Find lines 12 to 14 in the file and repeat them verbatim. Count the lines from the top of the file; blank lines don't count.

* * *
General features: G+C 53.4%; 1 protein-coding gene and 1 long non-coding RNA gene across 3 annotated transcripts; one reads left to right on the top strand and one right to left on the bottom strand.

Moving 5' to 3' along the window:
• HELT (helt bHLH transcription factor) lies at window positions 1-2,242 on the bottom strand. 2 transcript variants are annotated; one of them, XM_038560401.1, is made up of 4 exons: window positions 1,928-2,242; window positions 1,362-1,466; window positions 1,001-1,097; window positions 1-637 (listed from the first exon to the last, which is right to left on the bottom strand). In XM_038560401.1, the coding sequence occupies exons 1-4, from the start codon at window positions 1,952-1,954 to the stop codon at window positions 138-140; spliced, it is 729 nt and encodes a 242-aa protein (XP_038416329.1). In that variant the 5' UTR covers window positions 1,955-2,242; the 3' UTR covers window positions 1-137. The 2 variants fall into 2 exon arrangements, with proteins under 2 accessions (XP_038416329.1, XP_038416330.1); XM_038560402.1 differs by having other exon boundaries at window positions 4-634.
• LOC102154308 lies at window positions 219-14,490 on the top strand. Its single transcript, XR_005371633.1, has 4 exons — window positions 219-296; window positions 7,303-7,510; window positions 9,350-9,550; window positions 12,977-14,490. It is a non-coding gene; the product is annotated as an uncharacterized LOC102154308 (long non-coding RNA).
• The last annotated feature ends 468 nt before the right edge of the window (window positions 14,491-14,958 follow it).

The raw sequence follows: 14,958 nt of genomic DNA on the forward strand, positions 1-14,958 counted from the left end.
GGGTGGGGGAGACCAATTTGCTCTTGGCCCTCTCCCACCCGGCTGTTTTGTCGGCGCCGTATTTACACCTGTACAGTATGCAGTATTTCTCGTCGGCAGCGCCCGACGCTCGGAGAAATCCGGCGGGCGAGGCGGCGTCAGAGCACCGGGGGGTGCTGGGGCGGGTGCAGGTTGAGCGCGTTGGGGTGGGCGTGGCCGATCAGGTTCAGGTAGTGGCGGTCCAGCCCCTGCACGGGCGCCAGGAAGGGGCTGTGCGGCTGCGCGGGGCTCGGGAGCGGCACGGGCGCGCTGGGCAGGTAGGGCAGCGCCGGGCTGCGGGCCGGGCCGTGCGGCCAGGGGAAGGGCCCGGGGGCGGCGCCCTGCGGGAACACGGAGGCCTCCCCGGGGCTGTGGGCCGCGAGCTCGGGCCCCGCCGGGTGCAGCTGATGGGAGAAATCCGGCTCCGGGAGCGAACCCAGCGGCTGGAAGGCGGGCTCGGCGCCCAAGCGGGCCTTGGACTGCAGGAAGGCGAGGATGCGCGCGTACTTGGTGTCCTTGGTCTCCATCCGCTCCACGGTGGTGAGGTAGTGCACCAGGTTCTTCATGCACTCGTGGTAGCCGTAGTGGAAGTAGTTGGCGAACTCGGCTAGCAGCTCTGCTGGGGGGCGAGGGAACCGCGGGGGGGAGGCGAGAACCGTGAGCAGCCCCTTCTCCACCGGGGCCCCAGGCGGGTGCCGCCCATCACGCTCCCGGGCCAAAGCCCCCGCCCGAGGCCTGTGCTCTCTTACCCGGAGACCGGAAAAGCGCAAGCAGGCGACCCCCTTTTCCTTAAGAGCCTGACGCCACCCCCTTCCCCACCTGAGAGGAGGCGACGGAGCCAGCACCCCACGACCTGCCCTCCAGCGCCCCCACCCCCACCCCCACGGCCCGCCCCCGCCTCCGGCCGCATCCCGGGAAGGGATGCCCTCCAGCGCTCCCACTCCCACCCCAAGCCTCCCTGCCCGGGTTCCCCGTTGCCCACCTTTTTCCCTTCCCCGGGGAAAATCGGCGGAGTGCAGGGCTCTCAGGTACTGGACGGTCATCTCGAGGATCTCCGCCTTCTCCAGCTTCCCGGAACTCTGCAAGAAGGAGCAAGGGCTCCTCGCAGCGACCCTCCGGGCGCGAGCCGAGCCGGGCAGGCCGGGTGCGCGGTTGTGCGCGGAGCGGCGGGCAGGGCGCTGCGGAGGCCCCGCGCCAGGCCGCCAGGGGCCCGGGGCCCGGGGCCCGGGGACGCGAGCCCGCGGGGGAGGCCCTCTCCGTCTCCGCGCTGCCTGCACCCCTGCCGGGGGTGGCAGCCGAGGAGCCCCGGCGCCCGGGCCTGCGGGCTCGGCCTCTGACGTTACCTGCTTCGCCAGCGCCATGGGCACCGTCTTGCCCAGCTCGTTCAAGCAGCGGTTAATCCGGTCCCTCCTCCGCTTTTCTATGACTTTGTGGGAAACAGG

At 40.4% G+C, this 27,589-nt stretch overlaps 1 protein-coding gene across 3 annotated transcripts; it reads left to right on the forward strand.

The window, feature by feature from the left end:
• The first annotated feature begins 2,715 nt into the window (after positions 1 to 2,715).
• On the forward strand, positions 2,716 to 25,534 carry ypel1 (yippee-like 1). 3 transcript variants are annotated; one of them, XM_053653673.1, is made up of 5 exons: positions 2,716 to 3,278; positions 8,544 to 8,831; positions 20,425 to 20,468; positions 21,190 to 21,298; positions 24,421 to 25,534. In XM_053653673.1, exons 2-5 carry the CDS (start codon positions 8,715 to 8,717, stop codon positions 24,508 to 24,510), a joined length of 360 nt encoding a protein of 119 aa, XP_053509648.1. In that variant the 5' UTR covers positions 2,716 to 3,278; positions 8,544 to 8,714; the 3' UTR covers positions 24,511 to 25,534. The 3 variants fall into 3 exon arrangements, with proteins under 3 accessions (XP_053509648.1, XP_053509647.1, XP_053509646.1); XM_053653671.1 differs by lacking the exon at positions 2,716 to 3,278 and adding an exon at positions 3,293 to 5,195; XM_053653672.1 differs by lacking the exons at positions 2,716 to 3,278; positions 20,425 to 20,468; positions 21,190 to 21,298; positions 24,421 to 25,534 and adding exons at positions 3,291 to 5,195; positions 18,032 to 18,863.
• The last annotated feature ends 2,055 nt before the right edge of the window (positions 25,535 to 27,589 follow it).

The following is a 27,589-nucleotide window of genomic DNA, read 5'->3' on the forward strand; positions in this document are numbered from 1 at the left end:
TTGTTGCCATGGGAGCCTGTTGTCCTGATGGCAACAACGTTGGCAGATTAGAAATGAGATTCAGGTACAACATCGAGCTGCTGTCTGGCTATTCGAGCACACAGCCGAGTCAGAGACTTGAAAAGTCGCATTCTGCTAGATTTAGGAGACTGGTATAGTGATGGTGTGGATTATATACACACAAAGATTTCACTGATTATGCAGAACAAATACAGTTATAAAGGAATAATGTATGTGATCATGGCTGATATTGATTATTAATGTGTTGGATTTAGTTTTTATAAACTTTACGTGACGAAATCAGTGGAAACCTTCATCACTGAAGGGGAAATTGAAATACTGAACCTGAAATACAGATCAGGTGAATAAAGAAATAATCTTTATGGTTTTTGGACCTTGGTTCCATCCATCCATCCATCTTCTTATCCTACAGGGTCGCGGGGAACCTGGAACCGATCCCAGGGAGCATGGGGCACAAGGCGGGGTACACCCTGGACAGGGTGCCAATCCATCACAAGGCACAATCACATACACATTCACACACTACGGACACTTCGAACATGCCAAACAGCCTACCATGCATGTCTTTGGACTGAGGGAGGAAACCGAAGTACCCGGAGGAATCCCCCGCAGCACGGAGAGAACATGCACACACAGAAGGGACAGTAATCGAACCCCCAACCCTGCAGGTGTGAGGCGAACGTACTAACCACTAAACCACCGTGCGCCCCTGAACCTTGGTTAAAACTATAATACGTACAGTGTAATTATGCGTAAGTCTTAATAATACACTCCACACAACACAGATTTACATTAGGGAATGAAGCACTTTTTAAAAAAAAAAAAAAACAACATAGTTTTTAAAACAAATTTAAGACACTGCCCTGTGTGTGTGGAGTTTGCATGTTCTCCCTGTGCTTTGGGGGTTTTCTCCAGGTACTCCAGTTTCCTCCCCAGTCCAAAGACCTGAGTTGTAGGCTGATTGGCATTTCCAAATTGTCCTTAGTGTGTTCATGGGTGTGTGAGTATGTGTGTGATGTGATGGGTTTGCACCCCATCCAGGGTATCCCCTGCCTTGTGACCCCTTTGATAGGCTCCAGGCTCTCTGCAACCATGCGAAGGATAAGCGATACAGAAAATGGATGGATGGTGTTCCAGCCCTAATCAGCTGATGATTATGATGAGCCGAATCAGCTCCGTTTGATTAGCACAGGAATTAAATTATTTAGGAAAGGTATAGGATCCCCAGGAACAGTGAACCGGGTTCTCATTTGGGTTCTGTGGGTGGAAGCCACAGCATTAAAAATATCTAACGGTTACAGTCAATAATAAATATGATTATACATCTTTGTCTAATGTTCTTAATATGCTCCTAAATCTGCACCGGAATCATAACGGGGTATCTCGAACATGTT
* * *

• The last annotated feature ends 2,055 nt before the right edge of the window (positions 25,535 to 27,589 follow it).

The following is a 27,589-nucleotide window of genomic DNA, read 5'->3' on the forward strand; positions in this document are numbered from 1 at the left end:
TTGTTGCCATGGGAGCCTGTTGTCCTGATGGCAACAACGTTGGCAGATTAGAAATGAGATTCAGGTACAACATCGAGCTGCTGTCTGGCTATTCGAGCACACAGCCGAGTCAGAGACTTGAAAAGTCGCATTCTGCTAGATTTAGGAGACTGGTATAGTGATGGTGTGGATTATATACACACAAAGATTTCACTGATTATGCAGAACAAATACAGTTATAAAGGAATAATGTATGTGATCATGGCTGATATTGATTATTAATGTGTTGGATTTAGTTTTTATAAACTTTACGTGACGAAATCAGTGGAAACCTTCATCACTGAAGGGGAAATTGAAATACTGAACCTGAAATACAGATCAGGTGAATAAAGAAATAATCTTTATGGTTTTTGGACCTTGGTTCCATCCATCCATCCATCTTCTTATCCTACAGGGTCGCGGGGAACCTGGAACCGATCCCAGGGAGCATGGGGCACAAGGCGGGGTACACCCTGGACAGGGTGCCAATCCATCACAAGGCACAATCACATACACATTCACACACTACGGACACTTCGAACATGCCAAACAGCCTACCATGCATGTCTTTGGACTGAGGGAGGAAACCGAAGTACCCGGAGGAATCCCCCGCAGCACGGAGAGAACATGCACACACAGAAGGGACAGTAATCGAACCCCCAACCCTGCAGGTGTGAGGCGAACGTACTAACCACTAAACCACCGTGCGCCCCTGAACCTTGGTTAAAACTATAATACGTACAGTGTAATTATGCGTAAGTCTTAATAATACACTCCACACAACACAGATTTACATTAGGGAATGAAGCACTTTTTAAAAAAAAAAAAAAACAACATAGTTTTTAAAACAAATTTAAGACACTGCCCTGTGTGTGTGGAGTTTGCATGTTCTCCCTGTGCTTTGGGGGTTTTCTCCAGGTACTCCAGTTTCCTCCCCAGTCCAAAGACCTGAGTTGTAGGCTGATTGGCATTTCCAAATTGTCCTTAGTGTGTTCATGGGTGTGTGAGTATGTGTGTGATGTGATGGGTTTGCACCCCATCCAGGGTATCCCCTGCCTTGTGACCCCTTTGATAGGCTCCAGGCTCTCTGCAACCATGCGAAGGATAAGCGATACAGAAAATGGATGGATGGTGTTCCAGCCCTAATCAGCTGATGATTATGATGAGCCGAATCAGCTCCGTTTGATTAGCACAGGAATTAAATTATTTAGGAAAGGTATAGGATCCCCAGGAACAGTGAACCGGGTTCTCATTTGGGTTCTGTGGGTGGAAGCCACAGCATTAAAAATATCTAACGGTTACAGTCAATAATAAATATGATTATACATCTTTGTCTAATGTTCTTAATATGCTCCTAAATCTGCACCGGAATCATAACGGGGTATCTCGAACATGTT